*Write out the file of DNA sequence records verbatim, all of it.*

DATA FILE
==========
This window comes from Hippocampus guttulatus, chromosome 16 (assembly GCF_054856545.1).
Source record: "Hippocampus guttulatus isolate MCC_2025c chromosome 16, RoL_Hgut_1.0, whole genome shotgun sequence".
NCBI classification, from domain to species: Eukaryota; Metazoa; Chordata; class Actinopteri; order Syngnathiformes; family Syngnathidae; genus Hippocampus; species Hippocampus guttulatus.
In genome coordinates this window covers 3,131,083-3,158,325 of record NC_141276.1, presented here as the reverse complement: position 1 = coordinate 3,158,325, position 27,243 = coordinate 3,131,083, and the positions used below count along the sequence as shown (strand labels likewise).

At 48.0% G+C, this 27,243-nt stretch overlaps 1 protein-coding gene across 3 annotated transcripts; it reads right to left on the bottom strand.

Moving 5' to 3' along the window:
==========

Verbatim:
This window comes from Hippocampus guttulatus, chromosome 16 (assembly GCF_054856545.1).
Source record: "Hippocampus guttulatus isolate MCC_2025c chromosome 16, RoL_Hgut_1.0, whole genome shotgun sequence".
NCBI classification, from domain to species: Eukaryota; Metazoa; Chordata; class Actinopteri; order Syngnathiformes; family Syngnathidae; genus Hippocampus; species Hippocampus guttulatus.
In genome coordinates this window covers 3,131,083-3,158,325 of record NC_141276.1, presented here as the reverse complement: position 1 = coordinate 3,158,325, position 27,243 = coordinate 3,131,083, and the positions used below count along the sequence as shown (strand labels likewise).

At 48.0% G+C, this 27,243-nt stretch overlaps 1 protein-coding gene across 3 annotated transcripts; it reads right to left on the bottom strand.

Moving 5' to 3' along the window: